While the curvature of interplanetary shocks may be quite small on the scale of the upstream waves in front of them, the curvature of the bow shock is quite large so that the magnetic field geometry and the properties of backstreaming beams are quite position dependent. Figure 7 shows the current paradigm for the distribution function of upstream ions /11/. Electrons and ions stream along the first tangent field line but ions do not move as swiftly as the electrons and so the ions are swept anti-sunward perpendicular to the IMF by the inter-planetary electric field causing the ion foreshock to be displaced downstream from the electron foreshock. The ion beam properties are thought to be a function of position as illustrated. Near the fore- shock boundary are narrow "reflected beams". In front of the quasi-parallel shock are broad "diffuse beams" and in the middle are intermediate beams. Figure 8 shows the current paradigm for the nature of MHD waves in the foreshock region. Near the ion foreshock possibly caused by ion beams or perhaps by the electrons are approxmately 1 Hz waves. Further back from the ion foreshock transverse low frequency waves are seen. Well behind the foreshock are steepened waves we call shocklets and their precursors we call discrete wave packets. We will see that this paradigm needs some revision.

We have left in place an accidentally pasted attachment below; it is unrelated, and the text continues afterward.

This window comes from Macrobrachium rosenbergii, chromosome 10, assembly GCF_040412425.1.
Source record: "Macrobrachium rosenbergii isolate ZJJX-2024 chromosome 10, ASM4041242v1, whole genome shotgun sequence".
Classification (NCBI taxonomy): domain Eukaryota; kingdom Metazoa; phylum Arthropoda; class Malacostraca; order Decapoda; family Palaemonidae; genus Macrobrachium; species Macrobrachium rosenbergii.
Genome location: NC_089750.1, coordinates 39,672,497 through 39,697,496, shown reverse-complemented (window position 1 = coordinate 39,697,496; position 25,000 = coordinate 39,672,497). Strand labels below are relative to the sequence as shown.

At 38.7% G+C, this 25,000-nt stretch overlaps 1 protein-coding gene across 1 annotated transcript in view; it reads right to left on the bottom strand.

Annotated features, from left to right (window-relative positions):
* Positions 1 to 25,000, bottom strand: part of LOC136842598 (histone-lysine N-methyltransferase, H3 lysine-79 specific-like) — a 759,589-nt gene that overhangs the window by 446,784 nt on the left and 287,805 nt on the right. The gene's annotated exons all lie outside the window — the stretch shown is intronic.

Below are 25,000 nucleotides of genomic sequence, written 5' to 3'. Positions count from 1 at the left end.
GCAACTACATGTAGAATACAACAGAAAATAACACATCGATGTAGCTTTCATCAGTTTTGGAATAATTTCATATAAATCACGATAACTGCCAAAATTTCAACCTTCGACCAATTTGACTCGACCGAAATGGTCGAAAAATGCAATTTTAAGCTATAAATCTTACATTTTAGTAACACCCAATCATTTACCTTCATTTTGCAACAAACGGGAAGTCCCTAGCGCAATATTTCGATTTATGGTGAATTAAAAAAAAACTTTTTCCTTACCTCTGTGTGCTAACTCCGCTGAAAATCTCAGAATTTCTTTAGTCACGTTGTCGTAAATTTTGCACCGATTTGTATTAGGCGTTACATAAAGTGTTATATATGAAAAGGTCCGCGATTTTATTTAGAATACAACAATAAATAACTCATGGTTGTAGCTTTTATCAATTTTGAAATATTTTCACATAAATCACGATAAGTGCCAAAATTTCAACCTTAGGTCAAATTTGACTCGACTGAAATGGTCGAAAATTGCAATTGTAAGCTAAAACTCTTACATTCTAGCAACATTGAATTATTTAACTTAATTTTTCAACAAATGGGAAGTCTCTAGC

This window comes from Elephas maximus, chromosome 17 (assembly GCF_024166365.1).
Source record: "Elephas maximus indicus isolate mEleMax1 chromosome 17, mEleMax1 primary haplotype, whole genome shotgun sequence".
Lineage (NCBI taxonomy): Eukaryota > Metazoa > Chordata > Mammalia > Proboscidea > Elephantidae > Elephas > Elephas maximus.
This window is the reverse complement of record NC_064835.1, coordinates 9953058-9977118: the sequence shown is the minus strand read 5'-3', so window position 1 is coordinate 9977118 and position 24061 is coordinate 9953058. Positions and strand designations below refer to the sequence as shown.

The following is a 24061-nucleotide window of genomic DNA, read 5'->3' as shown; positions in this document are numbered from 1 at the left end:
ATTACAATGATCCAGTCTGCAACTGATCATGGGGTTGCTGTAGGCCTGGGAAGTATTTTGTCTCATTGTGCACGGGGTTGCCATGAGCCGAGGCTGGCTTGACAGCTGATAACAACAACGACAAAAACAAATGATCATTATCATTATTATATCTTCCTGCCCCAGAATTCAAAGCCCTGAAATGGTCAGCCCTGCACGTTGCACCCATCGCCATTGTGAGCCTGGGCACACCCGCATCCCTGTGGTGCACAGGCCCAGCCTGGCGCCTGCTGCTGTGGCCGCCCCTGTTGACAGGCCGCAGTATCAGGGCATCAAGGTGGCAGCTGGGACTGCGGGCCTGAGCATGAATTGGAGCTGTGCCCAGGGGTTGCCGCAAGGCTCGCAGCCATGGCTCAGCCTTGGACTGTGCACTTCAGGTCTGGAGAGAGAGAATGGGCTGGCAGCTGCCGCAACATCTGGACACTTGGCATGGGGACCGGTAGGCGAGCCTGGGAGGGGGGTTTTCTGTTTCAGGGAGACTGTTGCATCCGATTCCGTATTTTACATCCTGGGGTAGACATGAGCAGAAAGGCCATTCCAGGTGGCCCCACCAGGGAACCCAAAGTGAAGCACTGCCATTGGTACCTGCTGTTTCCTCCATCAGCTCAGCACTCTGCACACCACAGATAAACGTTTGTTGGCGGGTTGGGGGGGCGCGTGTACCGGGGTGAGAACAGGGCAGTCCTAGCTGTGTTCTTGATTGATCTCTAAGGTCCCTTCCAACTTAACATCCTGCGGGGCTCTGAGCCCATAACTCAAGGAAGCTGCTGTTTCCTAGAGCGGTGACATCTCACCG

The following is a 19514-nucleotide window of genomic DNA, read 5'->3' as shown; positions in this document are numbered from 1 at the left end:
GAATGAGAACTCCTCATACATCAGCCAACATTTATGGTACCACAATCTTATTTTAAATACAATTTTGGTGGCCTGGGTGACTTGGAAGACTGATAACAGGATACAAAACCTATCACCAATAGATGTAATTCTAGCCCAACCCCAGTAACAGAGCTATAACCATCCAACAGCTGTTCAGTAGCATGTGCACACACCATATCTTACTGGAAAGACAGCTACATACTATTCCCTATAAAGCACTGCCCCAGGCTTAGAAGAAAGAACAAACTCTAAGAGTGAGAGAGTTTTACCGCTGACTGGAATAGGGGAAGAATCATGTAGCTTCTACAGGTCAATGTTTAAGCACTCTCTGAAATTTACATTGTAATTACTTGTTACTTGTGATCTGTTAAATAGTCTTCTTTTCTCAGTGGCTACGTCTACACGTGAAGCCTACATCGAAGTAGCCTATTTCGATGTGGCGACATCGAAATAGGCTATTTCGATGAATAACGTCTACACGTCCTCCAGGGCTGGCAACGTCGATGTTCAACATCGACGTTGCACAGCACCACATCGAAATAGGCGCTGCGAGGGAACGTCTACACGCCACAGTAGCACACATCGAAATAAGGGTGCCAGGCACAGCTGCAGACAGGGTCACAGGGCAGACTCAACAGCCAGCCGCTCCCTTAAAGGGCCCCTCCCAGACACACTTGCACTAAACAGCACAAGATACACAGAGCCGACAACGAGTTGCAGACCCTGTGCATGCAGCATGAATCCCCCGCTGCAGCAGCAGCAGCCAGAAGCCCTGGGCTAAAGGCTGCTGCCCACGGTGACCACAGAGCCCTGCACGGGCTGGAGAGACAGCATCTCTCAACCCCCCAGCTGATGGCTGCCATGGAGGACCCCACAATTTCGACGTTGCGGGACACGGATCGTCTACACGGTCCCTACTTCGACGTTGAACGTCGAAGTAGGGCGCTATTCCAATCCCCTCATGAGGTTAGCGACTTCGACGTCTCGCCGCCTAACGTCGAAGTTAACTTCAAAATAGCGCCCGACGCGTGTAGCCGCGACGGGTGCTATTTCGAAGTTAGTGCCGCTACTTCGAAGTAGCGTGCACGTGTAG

Fig. 8. Low-frequency waves in the terrestrial foreshock /after ll/.


Widely-Spaced Measurements

Fig. 9. Magnetic power spectra, time series and foreshock geometry on October 23, 1984 as observed by UKS and ISEE-2 when UKS was just ahead of the expected ion foreshock and ISEE-2 was well behind it /after 12/.

We can test this picture using the availability of widely-spaced measurements from ISEE and UKS in 1984. Figure 9 shows the magnetic field measured by UKS and ISEE-2 on October 23, 1984 when ISEE-2 was behind the foreshock and UKS just ahead of it /12/. From the spectrum we see that the power at ISEE is enhanced over almost the entire frequency band measured from 4 x 10-2 Hz to about 4 x 10-l Hz. There is a dominant period for the upstream waves but most of the ower does not reside in the spectral peak.

Fig. 10. Magnetic power spectra, time series, and foreshock geometry on October 30, 1984 by UKS and ISEE-2 when ISEE-2 was just behind the expected ion foreshock boundary /after 12/.